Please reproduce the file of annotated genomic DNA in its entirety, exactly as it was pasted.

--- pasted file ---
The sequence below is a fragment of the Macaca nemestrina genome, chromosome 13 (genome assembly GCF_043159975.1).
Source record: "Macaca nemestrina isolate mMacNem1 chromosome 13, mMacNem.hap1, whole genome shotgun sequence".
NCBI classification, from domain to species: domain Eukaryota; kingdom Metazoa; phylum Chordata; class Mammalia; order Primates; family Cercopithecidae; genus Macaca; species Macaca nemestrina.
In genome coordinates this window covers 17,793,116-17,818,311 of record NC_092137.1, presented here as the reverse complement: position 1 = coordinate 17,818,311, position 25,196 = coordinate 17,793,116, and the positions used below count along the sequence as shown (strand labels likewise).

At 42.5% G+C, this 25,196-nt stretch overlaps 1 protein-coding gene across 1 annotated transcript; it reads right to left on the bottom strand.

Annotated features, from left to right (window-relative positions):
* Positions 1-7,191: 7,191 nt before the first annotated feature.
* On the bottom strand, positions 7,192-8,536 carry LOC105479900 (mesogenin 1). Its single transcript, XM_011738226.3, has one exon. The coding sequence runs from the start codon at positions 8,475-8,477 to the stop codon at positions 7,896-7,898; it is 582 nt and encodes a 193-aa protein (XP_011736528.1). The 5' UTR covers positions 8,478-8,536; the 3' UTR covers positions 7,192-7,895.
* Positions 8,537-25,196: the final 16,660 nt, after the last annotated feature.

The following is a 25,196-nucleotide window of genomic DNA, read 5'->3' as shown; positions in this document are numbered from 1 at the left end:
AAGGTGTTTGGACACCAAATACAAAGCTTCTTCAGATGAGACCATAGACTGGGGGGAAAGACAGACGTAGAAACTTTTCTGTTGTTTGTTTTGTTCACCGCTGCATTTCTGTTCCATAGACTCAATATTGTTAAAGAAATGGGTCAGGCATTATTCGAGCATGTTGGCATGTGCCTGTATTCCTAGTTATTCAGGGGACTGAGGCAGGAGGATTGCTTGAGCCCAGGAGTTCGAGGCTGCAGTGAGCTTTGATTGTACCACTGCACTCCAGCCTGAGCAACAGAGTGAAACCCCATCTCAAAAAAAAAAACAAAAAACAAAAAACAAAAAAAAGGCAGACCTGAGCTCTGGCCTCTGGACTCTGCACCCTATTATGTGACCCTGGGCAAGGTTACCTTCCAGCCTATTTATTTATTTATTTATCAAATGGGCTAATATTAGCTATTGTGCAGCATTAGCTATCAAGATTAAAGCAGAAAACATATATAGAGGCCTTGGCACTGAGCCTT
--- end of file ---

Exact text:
The sequence below is a fragment of the Macaca nemestrina genome, chromosome 13 (genome assembly GCF_043159975.1).
Source record: "Macaca nemestrina isolate mMacNem1 chromosome 13, mMacNem.hap1, whole genome shotgun sequence".
NCBI classification, from domain to species: domain Eukaryota; kingdom Metazoa; phylum Chordata; class Mammalia; order Primates; family Cercopithecidae; genus Macaca; species Macaca nemestrina.
In genome coordinates this window covers 17,793,116-17,818,311 of record NC_092137.1, presented here as the reverse complement: position 1 = coordinate 17,818,311, position 25,196 = coordinate 17,793,116, and the positions used below count along the sequence as shown (strand labels likewise).

At 42.5% G+C, this 25,196-nt stretch overlaps 1 protein-coding gene across 1 annotated transcript; it reads right to left on the bottom strand.

Annotated features, from left to right (window-relative positions):
* Positions 1-7,191: 7,191 nt before the first annotated feature.
* On the bottom strand, positions 7,192-8,536 carry LOC105479900 (mesogenin 1). Its single transcript, XM_011738226.3, has one exon. The coding sequence runs from the start codon at positions 8,475-8,477 to the stop codon at positions 7,896-7,898; it is 582 nt and encodes a 193-aa protein (XP_011736528.1). The 5' UTR covers positions 8,478-8,536; the 3' UTR covers positions 7,192-7,895.
* Positions 8,537-25,196: the final 16,660 nt, after the last annotated feature.

The following is a 25,196-nucleotide window of genomic DNA, read 5'->3' as shown; positions in this document are numbered from 1 at the left end:
AAGGTGTTTGGACACCAAATACAAAGCTTCTTCAGATGAGACCATAGACTGGGGGGAAAGACAGACGTAGAAACTTTTCTGTTGTTTGTTTTGTTCACCGCTGCATTTCTGTTCCATAGACTCAATATTGTTAAAGAAATGGGTCAGGCATTATTCGAGCATGTTGGCATGTGCCTGTATTCCTAGTTATTCAGGGGACTGAGGCAGGAGGATTGCTTGAGCCCAGGAGTTCGAGGCTGCAGTGAGCTTTGATTGTACCACTGCACTCCAGCCTGAGCAACAGAGTGAAACCCCATCTCAAAAAAAAAAACAAAAAACAAAAAACAAAAAAAAGGCAGACCTGAGCTCTGGCCTCTGGACTCTGCACCCTATTATGTGACCCTGGGCAAGGTTACCTTCCAGCCTATTTATTTATTTATTTATCAAATGGGCTAATATTAGCTATTGTGCAGCATTAGCTATCAAGATTAAAGCAGAAAACATATATAGAGGCCTTGGCACTGAGCCTT